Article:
Since the American Federation of Teachers released a groundbreaking state-by-state report card on education funding, “A Decade of Neglect: Public Education Funding in the Aftermath of the Great Recession,” one year ago, there’s been some good news: The badly eroded finances of our nation’s public schools are improving.
In 2016, 25 states spent less on public K-12 education on a per-pupil basis, adjusted for inflation, than before the 2008 recession. Today’s analysis shows that in 2017, the number of states severely shortchanging kids had dropped to 21.
The culprits remain the same, however, with low-tax Republican states still guilty of the worst underfunding. For example, disinvestment has been a hallmark of Florida state budgets since the recession. And nowhere is spending further behind pre-recession levels than in Florida. Former Gov. Rick Scott liked to talk about how the tax cuts enacted under his watch were more than $10 billion.
A new 2019 edition of the report, “Funding Our Future: A Progress Report on State K-12 Education Finance,” updates portions of the earlier publication, detailing the harsh impact on students when states choose a path of tax breaks for ultra-wealthy individuals and corporations in the false belief that these tax cuts will pay for themselves. Instead, they starve public schools—where 90 percent of our children are educated—of the resources they desperately need.
A prime example is Wisconsin. Faced with a $3 billion budget shortfall in 2011, Gov. Scott Walker and the newly elected Republican Legislature cut the education budget by $1.85 billion. That same year, Walker signed the first in a series of tax cuts that have ultimately cost the state $4.7 billion. At the same time, lawmakers made steep cuts in state support for schools; they also enacted limits on the amount of money school districts could raise at the local level.
The AFT’s new analysis highlights how:
- AFT New Mexico helped elect Gov. Michelle Lujan Grisham. That in turn led to a legislative session that made substantial new investments in K-12 education, including funding for at-risk students and educator salaries.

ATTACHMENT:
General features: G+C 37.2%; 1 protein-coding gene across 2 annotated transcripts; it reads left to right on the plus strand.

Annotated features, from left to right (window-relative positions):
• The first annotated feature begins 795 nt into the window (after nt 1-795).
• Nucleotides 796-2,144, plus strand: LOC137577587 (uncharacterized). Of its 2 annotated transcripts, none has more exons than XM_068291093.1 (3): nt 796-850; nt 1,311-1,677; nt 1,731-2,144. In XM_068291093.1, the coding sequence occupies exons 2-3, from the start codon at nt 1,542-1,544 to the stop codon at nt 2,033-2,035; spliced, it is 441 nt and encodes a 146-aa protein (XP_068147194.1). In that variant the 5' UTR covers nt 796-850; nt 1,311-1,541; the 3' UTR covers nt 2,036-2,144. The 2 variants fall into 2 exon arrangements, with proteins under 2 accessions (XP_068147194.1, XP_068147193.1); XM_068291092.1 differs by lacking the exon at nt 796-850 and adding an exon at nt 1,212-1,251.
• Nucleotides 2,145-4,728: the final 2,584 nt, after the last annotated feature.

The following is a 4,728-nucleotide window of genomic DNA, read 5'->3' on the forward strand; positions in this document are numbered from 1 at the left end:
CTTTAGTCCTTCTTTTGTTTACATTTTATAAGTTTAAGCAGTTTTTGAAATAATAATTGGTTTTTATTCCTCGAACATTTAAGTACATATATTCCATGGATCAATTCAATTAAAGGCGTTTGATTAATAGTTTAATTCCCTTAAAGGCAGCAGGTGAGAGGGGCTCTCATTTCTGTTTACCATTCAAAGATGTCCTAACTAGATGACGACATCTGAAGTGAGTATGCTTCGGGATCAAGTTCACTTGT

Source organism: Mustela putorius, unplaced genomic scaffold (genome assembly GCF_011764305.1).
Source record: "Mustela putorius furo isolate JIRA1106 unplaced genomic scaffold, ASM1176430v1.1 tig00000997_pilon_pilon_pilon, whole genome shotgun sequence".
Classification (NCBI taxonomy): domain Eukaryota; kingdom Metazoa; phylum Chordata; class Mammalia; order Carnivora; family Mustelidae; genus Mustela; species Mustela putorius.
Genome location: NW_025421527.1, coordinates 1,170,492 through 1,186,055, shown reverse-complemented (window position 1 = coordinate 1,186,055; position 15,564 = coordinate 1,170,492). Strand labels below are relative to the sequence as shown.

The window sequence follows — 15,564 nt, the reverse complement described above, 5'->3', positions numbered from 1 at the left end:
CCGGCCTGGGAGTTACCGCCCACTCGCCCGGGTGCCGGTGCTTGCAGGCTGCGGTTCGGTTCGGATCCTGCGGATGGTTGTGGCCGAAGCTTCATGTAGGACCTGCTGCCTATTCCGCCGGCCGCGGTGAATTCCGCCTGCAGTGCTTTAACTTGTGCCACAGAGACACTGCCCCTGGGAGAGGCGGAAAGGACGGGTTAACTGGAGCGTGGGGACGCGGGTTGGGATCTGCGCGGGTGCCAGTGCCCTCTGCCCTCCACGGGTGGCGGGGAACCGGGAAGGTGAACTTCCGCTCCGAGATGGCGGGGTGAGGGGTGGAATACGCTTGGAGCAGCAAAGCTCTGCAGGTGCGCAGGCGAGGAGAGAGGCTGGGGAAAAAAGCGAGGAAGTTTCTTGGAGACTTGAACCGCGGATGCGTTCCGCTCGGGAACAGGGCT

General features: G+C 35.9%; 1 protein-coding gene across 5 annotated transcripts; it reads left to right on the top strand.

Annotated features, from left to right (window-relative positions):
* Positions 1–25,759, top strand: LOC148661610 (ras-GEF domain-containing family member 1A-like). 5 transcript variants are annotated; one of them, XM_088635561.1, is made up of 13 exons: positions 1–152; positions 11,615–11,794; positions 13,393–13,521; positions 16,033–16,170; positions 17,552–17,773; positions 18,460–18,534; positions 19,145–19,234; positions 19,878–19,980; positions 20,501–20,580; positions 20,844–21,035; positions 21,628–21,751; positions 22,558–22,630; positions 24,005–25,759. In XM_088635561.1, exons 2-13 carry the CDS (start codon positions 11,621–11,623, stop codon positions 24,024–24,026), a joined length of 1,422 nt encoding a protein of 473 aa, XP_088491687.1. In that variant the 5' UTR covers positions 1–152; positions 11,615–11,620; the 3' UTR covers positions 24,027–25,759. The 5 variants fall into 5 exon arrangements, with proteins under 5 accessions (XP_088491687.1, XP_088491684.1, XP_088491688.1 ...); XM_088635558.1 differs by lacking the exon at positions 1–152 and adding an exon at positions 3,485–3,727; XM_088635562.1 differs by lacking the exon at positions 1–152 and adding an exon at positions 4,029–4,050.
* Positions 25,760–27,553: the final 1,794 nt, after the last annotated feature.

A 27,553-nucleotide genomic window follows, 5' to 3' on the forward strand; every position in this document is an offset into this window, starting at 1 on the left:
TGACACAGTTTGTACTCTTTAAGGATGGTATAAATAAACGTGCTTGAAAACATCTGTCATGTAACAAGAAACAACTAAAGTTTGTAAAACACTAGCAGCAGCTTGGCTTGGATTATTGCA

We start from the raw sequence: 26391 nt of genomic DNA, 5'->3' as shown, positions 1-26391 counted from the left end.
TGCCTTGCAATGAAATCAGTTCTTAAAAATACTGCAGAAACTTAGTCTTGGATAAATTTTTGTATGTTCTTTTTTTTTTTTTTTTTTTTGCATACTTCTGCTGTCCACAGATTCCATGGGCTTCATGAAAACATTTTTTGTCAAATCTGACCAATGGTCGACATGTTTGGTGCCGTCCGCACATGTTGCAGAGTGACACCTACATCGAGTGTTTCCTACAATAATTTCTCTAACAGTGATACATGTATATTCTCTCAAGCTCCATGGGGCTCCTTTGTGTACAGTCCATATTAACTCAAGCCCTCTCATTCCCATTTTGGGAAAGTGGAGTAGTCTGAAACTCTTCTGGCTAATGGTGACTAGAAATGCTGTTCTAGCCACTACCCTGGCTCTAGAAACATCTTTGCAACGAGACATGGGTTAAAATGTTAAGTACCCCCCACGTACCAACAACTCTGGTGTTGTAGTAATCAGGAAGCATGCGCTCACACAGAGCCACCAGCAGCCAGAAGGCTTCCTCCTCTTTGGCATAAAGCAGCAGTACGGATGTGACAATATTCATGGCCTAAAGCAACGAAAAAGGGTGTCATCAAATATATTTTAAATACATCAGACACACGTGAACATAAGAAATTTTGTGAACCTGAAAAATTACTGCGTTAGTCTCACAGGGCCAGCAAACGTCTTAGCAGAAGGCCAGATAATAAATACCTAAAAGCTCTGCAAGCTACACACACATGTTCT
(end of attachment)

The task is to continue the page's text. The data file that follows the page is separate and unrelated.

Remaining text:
- In Texas, again in part because of AFT member activism, many anti-public education incumbents were defeated in 2018, leading to a 2019 budget with millions of dollars in new funding for schools.
- In Florida, residents in 20 school districts voted to increase property taxes to provide resources for safer schools, improvements in teacher pay and other investments.
- In Illinois, the election of Gov. J.B. Pritzker has provided the opportunity, via a 2020 ballot initiative, for Illinois voters to increase taxes on the richest to support public services.
- In 2018, in states that suffered some of the deepest spending cuts—Arizona, Kentucky, Oklahoma, and West Virginia—teachers and support staff walked out of school to protest disinvestment.
- Research from the Center on Budget and Policy Priorities shows that in every one of those states except for Kentucky, legislators responded by increasing funding for schools.
- In 2019, United Teachers Los Angeles took to the streets to demand more for their students, winning class-size reductions; limits on testing; and access to school nurses, counselors and librarians.
Even as the recession undermined school finances, the report exposes how Republican legislators and governors prolonged the damage by cutting taxes for the rich at the expense of public schools. A majority of Americans instead support repealing tax cuts for the rich and using that money to invest in education, infrastructure and healthcare. And several 2020 presidential candidates are promising significantly more education funding at the federal level.
“The progress here may be incremental, but it matters,” says AFT President Randi Weingarten. “The investments made in 2017 are important, and the newer signs of progress we are seeing should lead to tangible, measurable impacts: more nurses and counselors in schools, increased special education resources, access to language, art and STEM classes with grade and subject-appropriate material, and higher wages.”
All this happened, Weingarten says, because educators galvanized communities to support public schools. Although we have a long way to go before ensuring that every student receives a high-quality education, the AFT president predicts growing support for investment in strong neighborhood public schools.
The first edition of the report was quickly followed by a resolution, passed by AFT convention delegates last July, calling on states and municipalities to turn data into action. “The Fight for Investment in Our Future and the Fight Against Austerity” pledges that the AFT “will … investigate legislative, policy and grass-roots solutions to increase investment in public services, including the identification of new revenue streams,” and “will work to channel the activism we are witnessing across the country in this moment into a movement for enduring change by electing pro-public education, pro-worker candidates.”
Indeed, our members have become frontline activists, speaking out against the myth—promulgated by ultrawealthy ultraconservatives like Education Secretary Betsy DeVos—that treating teachers as professionals somehow undercuts student success. Together through the union, our members are making it clear that reliance on overworked, under-resourced teachers is bad for kids. Our members are proving that their ability to organize is one of the best hopes for helping children learn and thrive.
[Annette Licitra from AFT staff reports]